The public address system will be controlled at the Department of Public Safety’s 24-hour central command. Loudspeakers will be installed at 10 locations across campus, and will be equipped to broadcast an emergency tone, other sounds or verbal instructions. The broadcast of the emergency tone will alert the campus community to look at any number of emergency communication information channels to obtain further information and instructions.
Currently, Hofstra utilizes a number of communication channels in case of emergency, including an alert on the home page of the web site, e-mail, a telephone hotline and the campus closed circuit network, Hofcast. The Hofcast network broadcasts campus events and information on a large LCD screen in 20 well-trafficked locations across the campus. The new plan adds almost 73 locations to the current Hofcast network, for a total of 92. The new LCDs will be installed in every academic building during the fall 2007 semester and in all residence halls in the spring 2008 semester, giving all students immediate access to emergency information on screens throughout the campus.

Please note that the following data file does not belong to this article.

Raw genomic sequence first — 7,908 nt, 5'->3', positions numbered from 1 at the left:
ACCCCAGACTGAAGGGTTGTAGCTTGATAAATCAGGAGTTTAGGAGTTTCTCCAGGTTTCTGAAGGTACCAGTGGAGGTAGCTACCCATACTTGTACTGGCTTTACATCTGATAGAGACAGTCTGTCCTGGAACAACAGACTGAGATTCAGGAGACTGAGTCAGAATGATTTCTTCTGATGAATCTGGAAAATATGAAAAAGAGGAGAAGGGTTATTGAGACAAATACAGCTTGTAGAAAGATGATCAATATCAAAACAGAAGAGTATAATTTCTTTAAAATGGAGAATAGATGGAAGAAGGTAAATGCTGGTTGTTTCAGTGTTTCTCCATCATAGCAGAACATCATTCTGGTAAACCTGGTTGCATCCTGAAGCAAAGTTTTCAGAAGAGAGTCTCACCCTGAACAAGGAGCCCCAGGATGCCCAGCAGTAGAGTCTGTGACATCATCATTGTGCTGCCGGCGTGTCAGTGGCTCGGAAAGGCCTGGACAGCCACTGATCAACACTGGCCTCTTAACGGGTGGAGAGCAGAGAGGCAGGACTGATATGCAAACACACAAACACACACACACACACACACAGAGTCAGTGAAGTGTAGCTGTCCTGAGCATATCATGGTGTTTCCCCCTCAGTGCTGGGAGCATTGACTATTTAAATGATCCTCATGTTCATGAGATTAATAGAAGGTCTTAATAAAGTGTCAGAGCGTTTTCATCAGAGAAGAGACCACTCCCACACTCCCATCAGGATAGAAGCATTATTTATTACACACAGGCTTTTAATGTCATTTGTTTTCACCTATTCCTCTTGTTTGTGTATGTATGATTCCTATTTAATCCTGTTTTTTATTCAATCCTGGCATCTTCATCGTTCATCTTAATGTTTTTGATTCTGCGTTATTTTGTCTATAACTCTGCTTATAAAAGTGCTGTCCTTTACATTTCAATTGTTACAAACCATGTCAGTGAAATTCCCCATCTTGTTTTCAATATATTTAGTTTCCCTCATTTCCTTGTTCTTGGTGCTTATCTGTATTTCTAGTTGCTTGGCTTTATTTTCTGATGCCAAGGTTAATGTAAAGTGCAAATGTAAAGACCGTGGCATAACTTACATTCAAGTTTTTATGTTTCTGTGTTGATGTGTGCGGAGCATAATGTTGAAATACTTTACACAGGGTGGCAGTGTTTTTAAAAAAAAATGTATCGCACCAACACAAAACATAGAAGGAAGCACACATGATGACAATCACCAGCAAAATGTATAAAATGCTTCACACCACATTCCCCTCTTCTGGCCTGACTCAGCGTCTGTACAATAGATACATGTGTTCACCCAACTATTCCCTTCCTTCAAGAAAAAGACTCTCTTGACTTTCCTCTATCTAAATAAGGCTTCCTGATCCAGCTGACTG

In addition, a new emergency broadcast system will enable the University to overtake all television channels through the campus television service, enabling the broadcast of emergency messages on the 94 television channels available in residence halls and academic facilities.
In order to contact students, faculty and employees through their personal telecommunication devices, the University is contracting with a provider of emergency alert systems to instantly send messages to the entire Hofstra community, via voice, text message, TTD, TTY, or E-mail to any communications device. The system can be used to contact students, faculty, or staff anywhere on campus, en route to campus or off campus.